Youth Ki Awaaz is undergoing scheduled maintenance. Some features may not work as desired.

The Legacy of Congress

Posted on February 17, 2012 in YKA Editorials

By P. V. Swati:

The nature of Indian politics in the last six decades has attained several transformations which, if not constant, have been there from time to time.  To understand these changes better, the best way is to trace down the role of Congress party in these years of transformation, as it’s evident that it has contributed majorly to the Indian politics, down from the years immediately after independence to contemporary political scenario.   But, it is also significant to analyze that the congress as the political party went through a lot of changes in itself all these years which brought along various phases of Indian politics.

Congress with its nationalist legacy and a leadership like Nehru undoubtedly had a strong political grip immediately after independence, so much that the party and the Government were almost the same.  The inclusive character of the national movement led by the congress enabled it to attract significant sections, groups and interests making it a broad-based social and ideological coalition.  Over time a ‘Congress system’ culminated which was based on the consensus building machine, constantly involving negotiations and accommodations.  There were oppositions within the congress.  The various factions at the State and the Central level were held in a chain and there was no scope for the State-Centre problems.  Instead of confrontations like in the case of Hard-Line parties, in congress there were accommodations of various ideologies.

By 1960s, these characters of congress began to fade away.  The notion of being in power became more important to the members than working for the people.  Besides, the party members in the government became too powerful.  To check on this, the party adopted the “Kamaraj Plan”.  Kamaraj asked the older congress member to give way to the new people in the government and just work for the party.  This in a way made Nehru’s position more powerful as there was nobody to counter his power in the government.  Besides, at that point, any varied opinion from Nehru was seen as a challenge to the parties and the process of nation-building.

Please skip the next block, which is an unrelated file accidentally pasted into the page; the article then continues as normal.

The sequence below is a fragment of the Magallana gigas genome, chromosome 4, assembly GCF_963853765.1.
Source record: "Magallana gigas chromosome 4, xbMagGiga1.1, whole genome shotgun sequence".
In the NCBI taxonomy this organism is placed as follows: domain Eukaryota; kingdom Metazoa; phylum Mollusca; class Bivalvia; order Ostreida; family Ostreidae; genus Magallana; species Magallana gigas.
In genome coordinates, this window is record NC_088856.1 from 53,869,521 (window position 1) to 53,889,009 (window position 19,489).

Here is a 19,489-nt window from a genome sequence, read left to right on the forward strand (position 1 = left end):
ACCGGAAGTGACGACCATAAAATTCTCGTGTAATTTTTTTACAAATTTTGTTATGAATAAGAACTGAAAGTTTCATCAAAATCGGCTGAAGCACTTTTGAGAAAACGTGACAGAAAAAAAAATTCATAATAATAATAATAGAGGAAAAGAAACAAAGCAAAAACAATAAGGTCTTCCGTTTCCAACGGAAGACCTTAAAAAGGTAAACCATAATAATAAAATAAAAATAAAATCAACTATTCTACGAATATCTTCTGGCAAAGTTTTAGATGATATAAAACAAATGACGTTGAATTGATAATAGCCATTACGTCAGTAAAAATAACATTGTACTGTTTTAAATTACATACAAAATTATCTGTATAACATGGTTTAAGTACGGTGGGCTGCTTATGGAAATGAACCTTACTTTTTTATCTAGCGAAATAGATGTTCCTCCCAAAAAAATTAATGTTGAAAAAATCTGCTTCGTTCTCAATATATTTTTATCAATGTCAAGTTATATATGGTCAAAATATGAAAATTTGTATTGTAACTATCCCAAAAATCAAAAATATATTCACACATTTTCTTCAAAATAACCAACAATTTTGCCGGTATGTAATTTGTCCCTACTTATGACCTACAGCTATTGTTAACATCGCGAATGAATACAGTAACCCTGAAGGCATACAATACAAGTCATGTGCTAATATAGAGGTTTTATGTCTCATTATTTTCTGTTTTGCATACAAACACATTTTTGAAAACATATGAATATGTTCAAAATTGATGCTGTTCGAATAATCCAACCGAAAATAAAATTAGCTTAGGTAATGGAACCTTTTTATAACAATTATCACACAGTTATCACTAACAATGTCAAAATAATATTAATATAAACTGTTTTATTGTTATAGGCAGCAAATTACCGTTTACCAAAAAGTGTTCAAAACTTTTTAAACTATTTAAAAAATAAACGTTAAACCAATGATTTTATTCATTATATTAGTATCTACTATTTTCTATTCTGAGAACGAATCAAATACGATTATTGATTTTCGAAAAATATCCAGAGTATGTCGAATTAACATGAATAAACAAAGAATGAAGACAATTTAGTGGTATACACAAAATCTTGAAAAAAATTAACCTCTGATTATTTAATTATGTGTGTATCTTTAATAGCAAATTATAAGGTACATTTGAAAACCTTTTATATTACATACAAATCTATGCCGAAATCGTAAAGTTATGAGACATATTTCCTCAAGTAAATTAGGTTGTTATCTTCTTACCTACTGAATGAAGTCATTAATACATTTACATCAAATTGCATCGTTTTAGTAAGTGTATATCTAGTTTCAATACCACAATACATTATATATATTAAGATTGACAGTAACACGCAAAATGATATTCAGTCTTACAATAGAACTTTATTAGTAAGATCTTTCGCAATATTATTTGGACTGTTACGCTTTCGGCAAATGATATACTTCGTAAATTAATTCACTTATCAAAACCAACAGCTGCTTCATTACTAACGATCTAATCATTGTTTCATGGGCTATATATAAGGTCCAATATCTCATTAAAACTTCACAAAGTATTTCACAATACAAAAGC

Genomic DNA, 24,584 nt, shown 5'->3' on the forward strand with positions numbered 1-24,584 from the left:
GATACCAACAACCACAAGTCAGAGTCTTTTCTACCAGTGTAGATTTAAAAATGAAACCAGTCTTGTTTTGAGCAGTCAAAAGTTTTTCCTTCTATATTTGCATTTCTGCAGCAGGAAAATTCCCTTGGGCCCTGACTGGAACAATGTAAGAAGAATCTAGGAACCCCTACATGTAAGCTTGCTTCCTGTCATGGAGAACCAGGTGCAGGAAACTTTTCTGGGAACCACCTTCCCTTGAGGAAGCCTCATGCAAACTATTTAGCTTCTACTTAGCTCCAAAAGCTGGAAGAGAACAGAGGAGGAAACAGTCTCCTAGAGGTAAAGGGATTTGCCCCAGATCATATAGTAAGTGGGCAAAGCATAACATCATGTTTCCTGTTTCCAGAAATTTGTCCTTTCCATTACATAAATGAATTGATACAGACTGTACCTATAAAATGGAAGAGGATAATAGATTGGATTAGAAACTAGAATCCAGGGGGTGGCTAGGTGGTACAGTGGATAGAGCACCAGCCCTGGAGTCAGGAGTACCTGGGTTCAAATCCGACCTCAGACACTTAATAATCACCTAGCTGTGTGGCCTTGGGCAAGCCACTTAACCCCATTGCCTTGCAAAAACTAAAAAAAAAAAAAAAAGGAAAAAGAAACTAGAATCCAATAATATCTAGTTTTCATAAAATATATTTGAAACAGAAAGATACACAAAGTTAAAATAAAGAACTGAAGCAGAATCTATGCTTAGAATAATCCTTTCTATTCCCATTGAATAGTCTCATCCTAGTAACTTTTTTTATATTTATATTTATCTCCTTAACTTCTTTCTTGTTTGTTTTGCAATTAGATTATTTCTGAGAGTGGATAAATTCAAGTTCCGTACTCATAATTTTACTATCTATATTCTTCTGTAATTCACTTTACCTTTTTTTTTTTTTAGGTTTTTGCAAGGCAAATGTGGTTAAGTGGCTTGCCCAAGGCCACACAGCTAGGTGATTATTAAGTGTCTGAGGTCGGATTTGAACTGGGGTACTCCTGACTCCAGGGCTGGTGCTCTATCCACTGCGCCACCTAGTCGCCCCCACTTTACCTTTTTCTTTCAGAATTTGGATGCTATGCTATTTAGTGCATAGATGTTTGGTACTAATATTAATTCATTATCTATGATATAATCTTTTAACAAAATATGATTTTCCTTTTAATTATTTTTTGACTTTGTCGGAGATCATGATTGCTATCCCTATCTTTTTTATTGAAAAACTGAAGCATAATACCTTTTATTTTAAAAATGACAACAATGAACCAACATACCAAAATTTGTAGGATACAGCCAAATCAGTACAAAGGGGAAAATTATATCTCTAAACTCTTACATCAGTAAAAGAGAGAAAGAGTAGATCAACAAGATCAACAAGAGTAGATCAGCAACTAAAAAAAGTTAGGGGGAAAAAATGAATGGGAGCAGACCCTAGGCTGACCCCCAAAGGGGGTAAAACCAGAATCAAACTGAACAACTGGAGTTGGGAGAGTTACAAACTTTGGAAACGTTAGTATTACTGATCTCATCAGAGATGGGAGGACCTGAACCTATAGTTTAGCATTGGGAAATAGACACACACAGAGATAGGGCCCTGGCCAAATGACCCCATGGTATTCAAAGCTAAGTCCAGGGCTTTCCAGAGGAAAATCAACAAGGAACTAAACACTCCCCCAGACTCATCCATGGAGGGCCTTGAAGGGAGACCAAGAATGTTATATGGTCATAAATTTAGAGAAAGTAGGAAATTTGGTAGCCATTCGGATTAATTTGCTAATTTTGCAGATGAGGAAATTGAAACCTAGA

Following Nehru’s demise in 1964, the parties lost a sense of leadership.  In 1967 elections, congress, for the first time, lost in 5-6 assemblies.  This loss was a hard blow to Indira Gandhi who just came to power succeeding Lal Bahadhur Shastri.  This reflected the emergence of new socio-economic groups.  There were sections which were opposed to congress’ policy of license-quota —permit raj and the inefficiency of various land reforms that were introduced.  People now were often unhappy with the ambiguous ideological positions of the congress.

By 1969, a factional rivalry developed between Indira Gandhi and “Syndicate”, a group of powerful and influential leaders from within the congress.  This rivalry deepened further with the clash over the presidential elections.  N. Sanjeeva Reddy was the official congress candidate, but Indira Gandhi retaliated by backing V.V. Giri as an independent candidate.  Ultimately, V.V. Giri won and the defeat of official congress candidate formalized the split in the party.  Indira Gandhi and her followers went on to form Congress [Requistionists] and the party retained by syndicate came to be the Congress [Organization].

With this, Indira Gandhi’s congress [R] was in an immediate need for legitimacy to establish itself independently.  At that point, came the Bangladesh war of 1971.  A victory against Pakistan undoubtedly reflected a sweeping victory for Indira Gandhi in elections with the 2/3rd majority in the Parliament. Congress came back to a powerful position unlike 1967 and Indira Gandhi had a firmer grip over her position.